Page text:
NYT: “How ‘Doxxing’ Became a Mainstream Tool in the Culture Wars”

The JYT has a piece today on doxxing (“How ‘Doxxing’ Became a Mainstream Tool in the Culture Wars”). It begins:

SAN FRANCISCO — Riding a motorized pony and strumming a cigar box ukulele, Dana Cory led a singalong to the tune of “If you’re happy and you know it clap your hands.”

“You’re a Nazi and you’re fired, it’s your fault,” she sang. “You were spotted in a mob, now you lost your freaking job. You’re a Nazi and you’re fired, it’s your fault.”

“All together now!” Ms. Cory, 48, shouted to a cheering crowd in San Francisco’s Castro neighborhood on Saturday. They were protesting a rally planned by far-right organizers about a mile away.

“Dox a Nazi all day, every day,” she said.

Yes, it’s not only morally upstanding to dox a “neo-Nazi” (i.e., any white person questioning liberal premises on race or immigration), but it’s fun too!

The piece contains a tiny shred of concern that doxxing may backfire on the Left:

But Tony McAleer, a former white supremacist leader who now runs Life After Hate, a rehabilitation program for neo-Nazis, called doxxing a “ passive aggressive violence.” He said publicizing the names and workplaces of neo-Nazis may offer some level of solace to people outraged by them, but it makes his job more difficult.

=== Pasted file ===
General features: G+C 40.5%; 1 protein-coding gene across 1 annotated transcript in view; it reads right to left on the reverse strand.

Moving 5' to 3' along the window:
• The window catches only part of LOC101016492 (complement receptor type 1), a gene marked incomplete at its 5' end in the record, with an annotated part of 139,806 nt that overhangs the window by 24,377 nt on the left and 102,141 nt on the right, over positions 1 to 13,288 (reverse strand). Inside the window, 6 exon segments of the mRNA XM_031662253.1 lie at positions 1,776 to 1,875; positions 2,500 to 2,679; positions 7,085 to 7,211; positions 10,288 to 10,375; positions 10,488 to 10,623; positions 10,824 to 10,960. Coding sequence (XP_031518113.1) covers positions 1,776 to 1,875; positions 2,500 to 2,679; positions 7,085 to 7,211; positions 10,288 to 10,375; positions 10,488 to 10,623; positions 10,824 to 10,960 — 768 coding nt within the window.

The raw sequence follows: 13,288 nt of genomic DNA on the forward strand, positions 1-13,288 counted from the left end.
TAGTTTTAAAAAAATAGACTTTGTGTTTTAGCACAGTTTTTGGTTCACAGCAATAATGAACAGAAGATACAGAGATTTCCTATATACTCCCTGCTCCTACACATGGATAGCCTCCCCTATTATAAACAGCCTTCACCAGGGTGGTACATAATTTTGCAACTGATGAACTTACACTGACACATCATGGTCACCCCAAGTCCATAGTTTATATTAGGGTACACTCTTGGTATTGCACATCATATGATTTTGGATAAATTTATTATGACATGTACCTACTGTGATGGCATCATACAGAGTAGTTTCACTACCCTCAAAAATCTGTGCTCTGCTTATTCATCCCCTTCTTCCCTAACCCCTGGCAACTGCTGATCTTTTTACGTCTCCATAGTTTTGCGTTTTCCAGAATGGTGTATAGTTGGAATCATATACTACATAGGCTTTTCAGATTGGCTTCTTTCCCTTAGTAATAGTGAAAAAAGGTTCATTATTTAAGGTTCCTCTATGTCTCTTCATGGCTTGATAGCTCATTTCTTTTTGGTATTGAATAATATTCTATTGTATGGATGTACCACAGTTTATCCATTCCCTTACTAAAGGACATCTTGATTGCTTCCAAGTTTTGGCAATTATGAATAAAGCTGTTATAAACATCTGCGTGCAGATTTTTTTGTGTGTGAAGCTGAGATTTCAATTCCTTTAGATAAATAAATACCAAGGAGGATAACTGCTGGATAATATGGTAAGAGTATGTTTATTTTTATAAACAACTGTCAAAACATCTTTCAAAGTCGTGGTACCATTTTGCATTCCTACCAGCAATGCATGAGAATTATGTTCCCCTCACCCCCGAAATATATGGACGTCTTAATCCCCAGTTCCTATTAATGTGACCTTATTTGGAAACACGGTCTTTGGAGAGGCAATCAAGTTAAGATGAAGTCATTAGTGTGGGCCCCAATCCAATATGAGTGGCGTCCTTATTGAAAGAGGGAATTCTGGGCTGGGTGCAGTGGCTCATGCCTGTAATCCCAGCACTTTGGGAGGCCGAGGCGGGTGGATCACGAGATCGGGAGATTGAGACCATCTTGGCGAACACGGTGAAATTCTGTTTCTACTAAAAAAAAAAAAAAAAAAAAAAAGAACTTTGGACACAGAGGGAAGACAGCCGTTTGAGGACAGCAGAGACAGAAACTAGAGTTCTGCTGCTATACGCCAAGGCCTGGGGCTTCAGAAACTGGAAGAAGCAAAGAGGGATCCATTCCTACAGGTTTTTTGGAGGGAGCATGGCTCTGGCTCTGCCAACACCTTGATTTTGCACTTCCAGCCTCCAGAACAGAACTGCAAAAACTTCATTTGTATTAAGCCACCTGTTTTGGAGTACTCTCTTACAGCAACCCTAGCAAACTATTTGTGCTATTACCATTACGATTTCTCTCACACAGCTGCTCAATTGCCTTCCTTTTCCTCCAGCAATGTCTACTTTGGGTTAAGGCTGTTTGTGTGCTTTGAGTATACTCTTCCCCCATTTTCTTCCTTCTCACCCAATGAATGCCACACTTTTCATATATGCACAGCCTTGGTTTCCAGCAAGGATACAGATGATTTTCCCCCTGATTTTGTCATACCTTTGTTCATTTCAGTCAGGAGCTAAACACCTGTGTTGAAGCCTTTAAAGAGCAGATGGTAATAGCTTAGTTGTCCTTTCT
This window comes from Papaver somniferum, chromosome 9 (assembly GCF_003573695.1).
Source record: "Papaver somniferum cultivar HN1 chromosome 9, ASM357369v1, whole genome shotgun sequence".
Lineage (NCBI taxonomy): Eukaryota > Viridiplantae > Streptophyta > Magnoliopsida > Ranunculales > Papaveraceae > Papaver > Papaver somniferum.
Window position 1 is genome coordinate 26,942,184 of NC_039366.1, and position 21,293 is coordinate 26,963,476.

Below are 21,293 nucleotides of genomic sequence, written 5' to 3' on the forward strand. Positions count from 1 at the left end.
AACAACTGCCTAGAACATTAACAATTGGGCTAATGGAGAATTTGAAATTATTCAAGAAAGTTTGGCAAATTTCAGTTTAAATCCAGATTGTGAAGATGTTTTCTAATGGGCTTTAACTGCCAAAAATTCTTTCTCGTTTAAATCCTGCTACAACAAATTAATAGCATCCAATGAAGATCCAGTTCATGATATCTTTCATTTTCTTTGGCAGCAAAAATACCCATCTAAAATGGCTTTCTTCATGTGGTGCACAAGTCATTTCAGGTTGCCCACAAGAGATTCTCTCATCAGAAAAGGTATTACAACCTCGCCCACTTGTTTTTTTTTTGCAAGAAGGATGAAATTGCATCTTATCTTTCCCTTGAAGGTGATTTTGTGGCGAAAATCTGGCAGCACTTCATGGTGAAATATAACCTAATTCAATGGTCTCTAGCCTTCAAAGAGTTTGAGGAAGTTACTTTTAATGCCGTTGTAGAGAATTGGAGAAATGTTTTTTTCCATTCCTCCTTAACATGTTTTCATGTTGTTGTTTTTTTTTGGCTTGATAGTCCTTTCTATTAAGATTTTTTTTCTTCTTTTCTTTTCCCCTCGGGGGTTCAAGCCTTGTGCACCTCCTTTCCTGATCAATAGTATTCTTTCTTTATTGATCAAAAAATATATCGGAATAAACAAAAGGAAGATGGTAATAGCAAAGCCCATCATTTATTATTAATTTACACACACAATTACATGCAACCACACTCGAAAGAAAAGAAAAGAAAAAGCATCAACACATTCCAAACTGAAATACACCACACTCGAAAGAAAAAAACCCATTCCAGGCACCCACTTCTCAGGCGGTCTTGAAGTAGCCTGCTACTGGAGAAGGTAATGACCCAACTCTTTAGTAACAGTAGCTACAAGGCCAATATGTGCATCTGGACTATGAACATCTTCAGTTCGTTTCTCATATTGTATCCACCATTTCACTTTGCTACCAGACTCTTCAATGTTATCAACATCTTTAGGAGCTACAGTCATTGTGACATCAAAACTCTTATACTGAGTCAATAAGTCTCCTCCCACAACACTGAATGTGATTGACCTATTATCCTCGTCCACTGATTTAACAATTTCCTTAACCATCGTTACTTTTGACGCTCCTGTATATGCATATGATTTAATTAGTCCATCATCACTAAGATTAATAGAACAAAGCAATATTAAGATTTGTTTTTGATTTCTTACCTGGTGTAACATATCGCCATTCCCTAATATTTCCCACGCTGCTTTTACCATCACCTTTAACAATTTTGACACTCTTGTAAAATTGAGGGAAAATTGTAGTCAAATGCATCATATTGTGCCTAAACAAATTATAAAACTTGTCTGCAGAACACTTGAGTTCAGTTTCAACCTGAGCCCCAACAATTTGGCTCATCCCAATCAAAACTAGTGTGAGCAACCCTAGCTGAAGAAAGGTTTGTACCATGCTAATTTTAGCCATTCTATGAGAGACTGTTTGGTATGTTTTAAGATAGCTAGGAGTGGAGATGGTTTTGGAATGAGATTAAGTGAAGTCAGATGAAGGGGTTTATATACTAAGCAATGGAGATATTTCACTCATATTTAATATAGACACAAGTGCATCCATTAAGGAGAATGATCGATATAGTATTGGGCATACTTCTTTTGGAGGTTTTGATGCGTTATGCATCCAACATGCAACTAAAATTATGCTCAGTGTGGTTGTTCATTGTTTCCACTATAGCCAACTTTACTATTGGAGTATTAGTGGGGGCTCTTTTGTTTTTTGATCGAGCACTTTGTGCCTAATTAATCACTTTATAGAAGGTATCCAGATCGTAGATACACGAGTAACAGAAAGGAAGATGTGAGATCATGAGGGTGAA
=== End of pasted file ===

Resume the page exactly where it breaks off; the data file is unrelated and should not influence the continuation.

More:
“For us, it slows things down. We try to integrate people back to humanity,” Mr. McAleer said. “If isolation and shame is the driver for people joining these types of groups, doxxing certainly isn’t the answer.”

In short, once someone is labeled a Nazi on the internet, that person stays a Nazi on the internet.

But that ain’t gonna stop the SJWs:

“It’s important to dox Nazis,” said Andrea Grimes, 33, of Alameda, Calif. She held a sign that read: “White people pick one: Be the problem. Be the solution.” She said she had “outed” white supremacists to their parents, which she said often worked well to stop bad behavior online.

Ms. Cory, the ukulele player moving by electric pony, said that she had posted that morning a picture of a man she thought was a white-pride agitator. He was at a local train station wearing camouflage and smoking a cigarette near a car with Oregon license plates.

“They’re here, ” she said. Then she started the next song: “Tiki Torch Nazis,” set to “Beauty School Dropout” from the musical “Grease.”

Instead of the protracted, time-consuming process of doxxing these neo-Nazis, can’t we just kill them outright?

I mean, if you could go back in time, wouldn’t you kill the baby Hitler?

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